Blogbox | War

Dad, I need to piss

By - 14.11.2023

From the collection “The Moment I Knew the War Started.” 

You don’t speak even then, though your bladder is like water-filled balloon. You are hemmed in by bulky men who talk incessantly. There are three of them on your sides and another one in front of you. They reek of the men’s deodorant that your bedridden aunt uses to chase away cats. You can’t join in the conversation, because your father is the chauffer and chauffer is in charge. On top of that, before you left, he told you not to ask questions or reply in more than one word. Your world has been so restricted that it cannot contain anything more than your father’s commands. Also, your age won’t allow you the full comprehension of what they’re saying. You don’t even care, because you are too anxious about your bloated bladder. You gaze out of the window and imagine yourself torrentially releasing this foul yellow liquid from the tank. You wonder when you are going to stop already. Yet you only hiss past deserted plains. Isolated patches accommodate vegetable gardens, then you see scattered multi-storeyed houses. Trunks of trees surge by you, blocking the view for a moment. More plains and more houses. You don’t see anything unusual, some reminder of war, except for the general lifelessness hovering over every village you have ever passed, anyway. Then a huge prefabricated aluminium structure occurs, as if it was built by error at that spot, or dropped there from outer space. Sometimes people appear. They peek out of cracks and follow the passing cars with their gaze. They know you will take a detour from the road, should you need them. Frankly, you don’t like the atmosphere, or your father’s mates who push you recklessly as they speak. You catch a trace of something eerie in their rough voices. However, you feel safer as you’re driving with your father, your thoughts occupied with the foul water in your lower stomach. You leave it to your father to be scared for you. Though your father is not scared. Because he looks like a wise, clear-eyed falcon clawing at the steering wheel. They all listen to him, since he takes the lead. It is not only his possession of the steering wheel. He also negotiates car trade. You are not the only people from Montenegro who buy cars from a war-beaten country. For you, the war haven’t even started, when you hear that it’s over. You say that you have to urinate only once. It’s your only utterance during this trip. These five words. Dad, I need to piss. Then a moment of complete silence ensues and you wait until you come round the bend. Once you have reached a clearing, father steps on the break wordlessly, then he warns you against going over the road barrier. You crave to see the mines up close, or at least the place where they are buried, yet you never come even close to the barrier. You urinate on the main road, nervous that a car might come. You’re hoping that it would never come. Father honks so you’d go faster. That is your father, a gloomy figure at the wheel. He communicates by glances and the sounds at his disposal in your common environment. You close both your eyes as this makes the stream go faster, and you prolong your solitude with this darkness. Then the sound finally comes. You don’t open your eyes. The humming of the engine becomes louder, then you hear clanking of the door. You know that you’d have to keep your excuses for yourself before a torrent of assaults. The policemen question your father, and they don’t even look at you. You are too young to say anything of importance. They present themselves as some benevolent coppers who would show you the way to the market, even though they know that you know the road very well. Then they’d cash in their benevolence in metal marks.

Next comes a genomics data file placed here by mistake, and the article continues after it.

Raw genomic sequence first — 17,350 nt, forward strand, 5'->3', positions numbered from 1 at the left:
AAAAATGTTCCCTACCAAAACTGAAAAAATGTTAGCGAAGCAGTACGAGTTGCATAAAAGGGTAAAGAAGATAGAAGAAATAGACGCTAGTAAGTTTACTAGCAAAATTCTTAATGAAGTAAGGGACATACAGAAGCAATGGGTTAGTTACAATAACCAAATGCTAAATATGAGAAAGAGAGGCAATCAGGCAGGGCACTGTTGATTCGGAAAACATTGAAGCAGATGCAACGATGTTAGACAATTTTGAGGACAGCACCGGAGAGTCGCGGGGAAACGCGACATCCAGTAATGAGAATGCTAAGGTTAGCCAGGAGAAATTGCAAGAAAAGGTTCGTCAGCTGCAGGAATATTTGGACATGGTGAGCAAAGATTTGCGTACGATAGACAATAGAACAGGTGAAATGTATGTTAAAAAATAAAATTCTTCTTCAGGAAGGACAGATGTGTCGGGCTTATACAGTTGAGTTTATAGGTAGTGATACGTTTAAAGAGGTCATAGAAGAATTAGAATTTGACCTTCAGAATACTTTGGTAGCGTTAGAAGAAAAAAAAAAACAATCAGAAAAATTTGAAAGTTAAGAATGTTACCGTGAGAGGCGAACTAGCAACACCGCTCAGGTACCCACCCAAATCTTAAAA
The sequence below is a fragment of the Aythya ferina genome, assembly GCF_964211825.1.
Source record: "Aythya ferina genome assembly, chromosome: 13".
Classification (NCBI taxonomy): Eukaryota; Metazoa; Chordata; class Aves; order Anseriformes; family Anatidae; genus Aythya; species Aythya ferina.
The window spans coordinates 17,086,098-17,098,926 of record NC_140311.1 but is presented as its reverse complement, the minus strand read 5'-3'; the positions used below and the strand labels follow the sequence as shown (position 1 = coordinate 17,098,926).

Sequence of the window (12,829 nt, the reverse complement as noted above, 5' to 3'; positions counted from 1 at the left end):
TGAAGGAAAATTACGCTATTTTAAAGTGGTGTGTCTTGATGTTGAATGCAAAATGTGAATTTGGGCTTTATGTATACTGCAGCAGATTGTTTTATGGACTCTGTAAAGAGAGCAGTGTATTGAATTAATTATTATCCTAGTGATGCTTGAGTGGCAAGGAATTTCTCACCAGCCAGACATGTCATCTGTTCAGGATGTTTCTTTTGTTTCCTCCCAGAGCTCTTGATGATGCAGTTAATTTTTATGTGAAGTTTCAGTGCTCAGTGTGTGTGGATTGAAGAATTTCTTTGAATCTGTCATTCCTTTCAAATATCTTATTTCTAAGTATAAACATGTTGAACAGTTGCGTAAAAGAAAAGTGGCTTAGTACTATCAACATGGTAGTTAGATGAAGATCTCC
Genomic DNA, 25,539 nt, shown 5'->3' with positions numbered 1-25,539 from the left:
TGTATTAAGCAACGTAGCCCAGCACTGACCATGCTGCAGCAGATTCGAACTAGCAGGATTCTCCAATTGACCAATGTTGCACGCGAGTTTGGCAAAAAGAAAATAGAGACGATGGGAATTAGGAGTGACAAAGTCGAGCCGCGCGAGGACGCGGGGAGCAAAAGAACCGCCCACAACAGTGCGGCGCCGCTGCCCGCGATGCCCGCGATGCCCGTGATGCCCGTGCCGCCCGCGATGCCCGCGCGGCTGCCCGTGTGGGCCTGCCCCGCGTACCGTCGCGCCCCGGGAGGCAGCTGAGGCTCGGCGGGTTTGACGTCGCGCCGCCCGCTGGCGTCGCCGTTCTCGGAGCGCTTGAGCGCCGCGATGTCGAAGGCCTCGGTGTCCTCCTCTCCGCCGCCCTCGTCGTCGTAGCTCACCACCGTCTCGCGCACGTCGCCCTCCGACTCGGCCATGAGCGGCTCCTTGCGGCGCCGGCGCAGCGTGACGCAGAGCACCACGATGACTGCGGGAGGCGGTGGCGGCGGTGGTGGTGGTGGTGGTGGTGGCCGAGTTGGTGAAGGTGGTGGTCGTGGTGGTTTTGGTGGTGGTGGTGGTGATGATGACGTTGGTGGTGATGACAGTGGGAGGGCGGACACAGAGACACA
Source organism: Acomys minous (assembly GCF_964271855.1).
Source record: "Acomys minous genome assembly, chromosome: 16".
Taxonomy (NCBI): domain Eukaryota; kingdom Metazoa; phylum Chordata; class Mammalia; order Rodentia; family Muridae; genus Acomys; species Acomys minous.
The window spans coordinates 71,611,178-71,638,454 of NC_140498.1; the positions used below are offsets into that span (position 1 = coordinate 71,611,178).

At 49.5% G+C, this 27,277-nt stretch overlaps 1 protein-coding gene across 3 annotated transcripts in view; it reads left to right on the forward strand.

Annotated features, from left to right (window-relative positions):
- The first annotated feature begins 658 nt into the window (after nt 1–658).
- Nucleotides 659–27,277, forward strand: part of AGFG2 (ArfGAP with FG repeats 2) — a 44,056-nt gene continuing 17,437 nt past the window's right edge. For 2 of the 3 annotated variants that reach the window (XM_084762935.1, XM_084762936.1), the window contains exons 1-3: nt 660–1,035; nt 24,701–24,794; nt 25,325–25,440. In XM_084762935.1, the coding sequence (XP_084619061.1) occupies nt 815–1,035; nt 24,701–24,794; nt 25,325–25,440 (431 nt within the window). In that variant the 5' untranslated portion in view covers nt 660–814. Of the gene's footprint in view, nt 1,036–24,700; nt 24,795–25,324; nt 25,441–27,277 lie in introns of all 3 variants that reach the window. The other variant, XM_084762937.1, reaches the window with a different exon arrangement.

The car market is enormous, with billions of parked vehicles and people slithering between them like vipers. Your stomach hurts because you didn’t empty your bladder fully, but your father is silent. Bolts of lightning flicker in his grey eyes. You relieved him of a couple of marks. You follow him and scan his reactions. You try to understand how the trade is conducted when you’re surrounded by hyenas. When he nods, you nod. You prove your kinship with mirrored gestures. Father pats you on the back for being a good son, for having learned to keep silent, for doing everything as he pleases. Now you’re even buying cars with him. These are going to be your cars too, even though you won’t be able to go out them when you wish to. But you’ll also become a father once, and you’ll be saying that he was right. You walk through heaps of piled up iron, like you’re in the midst of a gigantic crash, the punch line of some end-of-the-world anecdote. In this apparently endless chaos you chance upon a tap house with a decaying awning put together out of the parts of some old kiosk. Its name is Summer Garden. You have known different gardens. From your father’s short monologue, you find out that the establishment does not have a restroom, yet some people come and take you to a place where stomachs are relieved. You’re exposed to looks that go down to your crotch. You’re immobile as a stone sculpture. In low voice, they comment on the foreskin of your penis. You’re petrified like two stone statues. Then they laugh and pat you on the back.